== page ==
by 24%, and we’re determined to deliver another exceptional show in 2018. “We have partnered with NI company, Butchery Excellence Ireland, to add an international dimension to IFEX with the addition of a sister show – MEAT@IFEX – and the arrival of the World Butchers’ Challenge. To deliver these innovations, Fresh Montgomery and Butchery Excellence Ireland are investing over £150,000 into IFEX 2018, which includes adding a new pavilion dedicated to MEAT@

Pictured left to right: Caroline McCusker, IFEX Sales Manager; Glenn McDowell, Team Ireland Butcher and Sean Owens, IFEX Salon Culinaire Director.

IFEX, growing the show floorplan to over 8,000 sq. metres.” As part of the World Butchers’ Challenge, 12 international teams will travel to Northern Ireland to compete, with a delegation of approximately 1,000 international visitors expected. This level of global interest will ensure that IFEX, Meat@IFEX and the World Butchers’ Challenge help to further Northern Ireland’s reputation for the quality of its produce,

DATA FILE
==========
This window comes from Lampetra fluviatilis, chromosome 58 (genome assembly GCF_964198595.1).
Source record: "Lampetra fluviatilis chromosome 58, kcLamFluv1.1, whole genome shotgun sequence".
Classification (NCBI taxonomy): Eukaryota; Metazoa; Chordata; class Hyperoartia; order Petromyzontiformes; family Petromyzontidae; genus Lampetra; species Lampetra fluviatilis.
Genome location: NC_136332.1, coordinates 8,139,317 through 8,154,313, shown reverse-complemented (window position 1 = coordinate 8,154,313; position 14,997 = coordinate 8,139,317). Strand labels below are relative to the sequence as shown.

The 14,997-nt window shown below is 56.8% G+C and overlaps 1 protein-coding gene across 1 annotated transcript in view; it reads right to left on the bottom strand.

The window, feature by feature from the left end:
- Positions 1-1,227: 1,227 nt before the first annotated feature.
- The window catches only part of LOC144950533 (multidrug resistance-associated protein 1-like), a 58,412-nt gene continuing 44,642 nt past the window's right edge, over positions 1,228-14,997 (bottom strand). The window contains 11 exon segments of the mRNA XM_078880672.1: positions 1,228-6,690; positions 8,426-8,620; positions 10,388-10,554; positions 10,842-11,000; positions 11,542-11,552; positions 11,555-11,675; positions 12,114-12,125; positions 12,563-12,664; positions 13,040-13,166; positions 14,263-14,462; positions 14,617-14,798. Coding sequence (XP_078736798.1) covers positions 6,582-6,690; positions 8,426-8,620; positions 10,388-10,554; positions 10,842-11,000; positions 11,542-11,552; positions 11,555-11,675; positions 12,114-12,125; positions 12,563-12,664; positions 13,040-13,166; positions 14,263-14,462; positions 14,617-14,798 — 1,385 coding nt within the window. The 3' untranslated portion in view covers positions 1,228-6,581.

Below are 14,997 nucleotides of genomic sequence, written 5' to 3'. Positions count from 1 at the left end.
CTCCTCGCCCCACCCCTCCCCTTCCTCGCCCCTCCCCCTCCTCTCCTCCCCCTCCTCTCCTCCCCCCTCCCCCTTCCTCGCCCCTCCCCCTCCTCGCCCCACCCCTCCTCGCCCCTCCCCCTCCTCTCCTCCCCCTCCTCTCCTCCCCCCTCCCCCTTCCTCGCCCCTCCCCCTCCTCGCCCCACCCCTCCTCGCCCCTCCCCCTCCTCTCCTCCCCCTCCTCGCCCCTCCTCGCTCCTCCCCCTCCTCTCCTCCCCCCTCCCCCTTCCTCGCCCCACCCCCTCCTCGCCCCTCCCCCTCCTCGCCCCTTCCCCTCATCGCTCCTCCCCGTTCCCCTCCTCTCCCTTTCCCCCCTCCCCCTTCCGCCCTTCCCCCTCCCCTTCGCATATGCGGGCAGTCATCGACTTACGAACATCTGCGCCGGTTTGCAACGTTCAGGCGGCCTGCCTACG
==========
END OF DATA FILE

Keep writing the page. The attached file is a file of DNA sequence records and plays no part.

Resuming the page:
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including the world-class Northern Irish meat industry. Speaking about the importance of winning the bid for the World Butchers’ Challenge, IFEX’s Salon Culinaire Director, Chef Sean Owens said: “We are thrilled to have the bid accepted and to be making history in delivering the first-ever World Butchers’ Challenge to Northern Ireland and Ireland. “IFEX is one of the most-respected trade shows within the UK and there’s no better home for the World Butchers’ Challenge than IFEX. The food, drink and hospitality sectors are incredibly important to the Northern Ireland economy and IFEX will play a starring role in promoting the industries, both here and further afield in 2018. We’ve already received tremendous support from some of Northern Ireland and Ireland’s largest foodservice businesses and we’re hoping to galvanise all-industry support in the months ahead.” Rhonda Montgomery, Founder of Butchery Excellence Ireland adds: “Meat@IFEX and the World Butchers’ Challenge are expected to increase IFEX visitor footfall significantly, and we’ll be working hard in the months ahead to bring both Irish and International businesses from the meat and poultry sectors to Meat@ IFEX. “We’re hoping that Meat@IFEX and the World Butchers’ Challenge will not only be a great success, but will leave a lasting legacy for our meat and butchery industries in Northern Ireland.” IFEX has a history of providing a vibrant platform for exhibitors to present a wide range of foods and beverages, promote the latest trends in interiors and technical equipment for the catering business and offers excellent opportunities to meet potential business partners; and next year’s event will be no exception. In 2016, over 120 companies exhibited at the show with visitor numbers surpassing 6,500. IFEX 2018 is set to house all of the ingredients that have made the show a success for many years. Confirmed show attractions includes the Salon Culinaire – which includes the ChefSkills Theatre, La Parade des Chefs and a display of Edible Art – and the Great Taste Market for award-winning producers. Taking place from the 20th – 22rd March 2018 at the Titanic Exhibition Centre, Belfast, IFEX is THE expo to showcase business, products and innovations. By booking early, exhibitors can take advantage of securing prime positioning and being included in the promotional campaign in the run up to the show. To secure your space, please contact Fresh Montgomery on +44 (0)28 9043 1000 or visit www.ifexexhibition.co.uk @ IFEX_NI. MAY HRNI • 15